Paul Pogba’s time at Man United is almost up, but can he start with the Champions League legacy?

Paul Pogba will have cost Manchester United 179.6 million pounds in transfer fees and salaries before his contract with Old Trafford expires at the end of June. He now has less than six months to offer some sort of value for money by helping his adrift club save something tangible in the Premier League or Champions League from their grim season.

When analyzing the financial blow of Pogba’s stint at United since returning to the club from Juventus on a world record contract of £ 89.1 million in 2016, there are no positive numbers.

The French midfielder’s 213 first-team appearances cost £ 84,319.25 per game and his 38 goals were scored at a rather hefty price tag of £ 4,726,315.79 each. And the two main trophies Pogba helped United win over nearly six years at the club – the Carabao Cup and the Europa League in 2017 – come in at £ 89.8m each.

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Had the 28-year-old contributed to a Premier League title or Champions League triumph, the huge financial outlay on his dues and the £ 290,000-a-week salary might have been worth it. But as time passes over the final months of his time at United before he is expected to leave as a free agent in the summer, it’s impossible to suggest the move paid off for the club or player, unless you want to consider in the push. to social media followers from both sides during their time together.

Although Pogba was not the transformative signing United had expected and needed it to be when he arrived at the club shortly after Jose Mourinho’s appointment as manager in the summer of 2016, his failure is by no means due to his own shortcomings. and inconsistent performance. United disappointed Pogba, however much he can argue that he failed to deliver for them.

When he signed again six years ago, four years after initially leaving Old Trafford for Juventus for little more than a £ 800,000 compensation fee to cover his years of development at United, then 23-year-old Pogba had the vision of leading the team returns to the top of the game, with success in England and Europe quickly returning to the Premier League’s biggest and most successful club. Clearly it hasn’t happened, but since 2016 United have hardly built a team around Pogba capable of winning the biggest accolades.

The only two defensive midfielders the club has signed since Pogba’s arrival have been Nemanja Matic and Fred. And in terms of attacking midfielder, they only added Bruno Fernandes and Donny van de Beek. Fernandes has been a big hit since signing £ 56.7m from Sporting CP in January 2020, but Matic, Fred and Van de Beek would have been seen as team fillers in most United rivals and certainly not quality. required player to take a team to the next level.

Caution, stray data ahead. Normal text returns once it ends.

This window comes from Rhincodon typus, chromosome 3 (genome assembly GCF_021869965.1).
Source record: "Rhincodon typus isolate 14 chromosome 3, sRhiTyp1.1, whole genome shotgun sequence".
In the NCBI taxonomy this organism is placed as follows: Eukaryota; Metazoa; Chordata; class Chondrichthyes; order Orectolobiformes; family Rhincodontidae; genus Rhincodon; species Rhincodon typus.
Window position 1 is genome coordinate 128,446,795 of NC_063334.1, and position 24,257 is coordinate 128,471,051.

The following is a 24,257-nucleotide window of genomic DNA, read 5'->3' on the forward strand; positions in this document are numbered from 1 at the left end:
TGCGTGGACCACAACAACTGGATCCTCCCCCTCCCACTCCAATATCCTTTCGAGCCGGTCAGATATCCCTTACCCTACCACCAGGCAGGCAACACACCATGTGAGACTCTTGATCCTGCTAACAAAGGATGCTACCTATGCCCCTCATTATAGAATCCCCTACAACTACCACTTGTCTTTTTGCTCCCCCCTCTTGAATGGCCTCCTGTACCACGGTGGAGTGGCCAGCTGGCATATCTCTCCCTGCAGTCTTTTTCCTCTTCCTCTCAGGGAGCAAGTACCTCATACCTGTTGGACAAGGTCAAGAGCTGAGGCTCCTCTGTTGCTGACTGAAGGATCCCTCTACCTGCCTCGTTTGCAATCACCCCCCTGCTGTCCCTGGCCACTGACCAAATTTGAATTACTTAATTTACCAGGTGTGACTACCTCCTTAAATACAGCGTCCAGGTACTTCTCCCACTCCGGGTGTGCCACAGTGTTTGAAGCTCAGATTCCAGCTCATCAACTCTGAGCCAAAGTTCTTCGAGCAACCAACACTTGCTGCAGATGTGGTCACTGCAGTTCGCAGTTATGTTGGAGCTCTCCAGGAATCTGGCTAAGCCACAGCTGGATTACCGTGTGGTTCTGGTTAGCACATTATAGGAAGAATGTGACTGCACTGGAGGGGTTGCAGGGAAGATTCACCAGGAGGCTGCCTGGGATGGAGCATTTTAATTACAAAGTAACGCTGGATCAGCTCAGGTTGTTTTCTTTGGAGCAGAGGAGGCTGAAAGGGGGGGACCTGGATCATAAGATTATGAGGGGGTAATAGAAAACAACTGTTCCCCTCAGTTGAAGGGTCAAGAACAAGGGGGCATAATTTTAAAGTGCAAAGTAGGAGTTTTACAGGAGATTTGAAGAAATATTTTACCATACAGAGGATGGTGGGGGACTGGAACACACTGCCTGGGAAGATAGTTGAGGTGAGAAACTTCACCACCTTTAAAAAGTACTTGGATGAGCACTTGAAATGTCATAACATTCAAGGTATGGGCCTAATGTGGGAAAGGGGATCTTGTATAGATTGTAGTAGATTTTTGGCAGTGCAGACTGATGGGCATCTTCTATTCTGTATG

Around the same time Liverpool added Georginio Wijnaldum, Alex Oxlade-Chamberlain, Fabinho, Naby Keita and Thiago Alcantara to their midfield while Manchester City signed Ilkay Gundogan, Bernardo Silva, Rodri and Jack Grealish as well as elevating Phil Foden to the first team. Compare these additions to those of United and it’s easy to see a large quality gap between the new faces of Anfield and Etihad versus those of Old Trafford.

Had Pogba been surrounded by players of similar skill, the last six years could have been very different for both United and Pogba, but the reality has been that the team has stood still – many could even argue that it has regressed. This left Pogba afloat, producing a strange moment of brilliance but largely a disappointment. United disappointed him by failing to sign the kind of players Pogba is surrounded by when playing for World Cup-winning France, but sometimes a great player like Pogba has to be the driving force on the pitch that brings those around him to levels. taller and his inability to do so was his own fault.

From now until the end of the season, Pogba has played 16 Premier League games – starting with Burnley on Tuesday – and potentially seven Champions League games to be the player United expected him to be in 2016 and become the talisman who can inspire Ralf. Rangnick’s side finish in the top four or, as unlikely as it may seem, Champions League glory.

Injuries have seen Pogba miss 84 United games since 2016. His return from a 10-week absence due to a hamstring problem in Friday’s FA Cup fourth-round defeat to on ESPN + in the US) showed why Pogba can be such an important player for United when he’s fit and available. Losing penalties eventually made headlines, but Pogba’s 82 minutes on the pitch were positive as he won a penalty (missed by Cristiano Ronaldo) and gave United the technical prowess in the middle of the pitch that no other player at Old Trafford can deliver.

Pogba can connect the game, he is able to carry the ball from defense to attack, and his creativity in the offensive third of the field makes the team a more powerful force. In Premier League appearances with United alone, he has provided more assists than goals (36/28) in his 143 league games since returning in 2016. But unless he can produce a footballing miracle by inspiring United to success in the Champions League this season, they face Atletico Madrid in this month’s round of 16: Pogba’s time at Old Trafford will no doubt be considered a huge disappointment.

He can’t escape that reality, and the least fans should expect is for Pogba to finish on a high note, even if it only means helping United qualify for next season’s Champions League; it is a challenge that should give everything to win.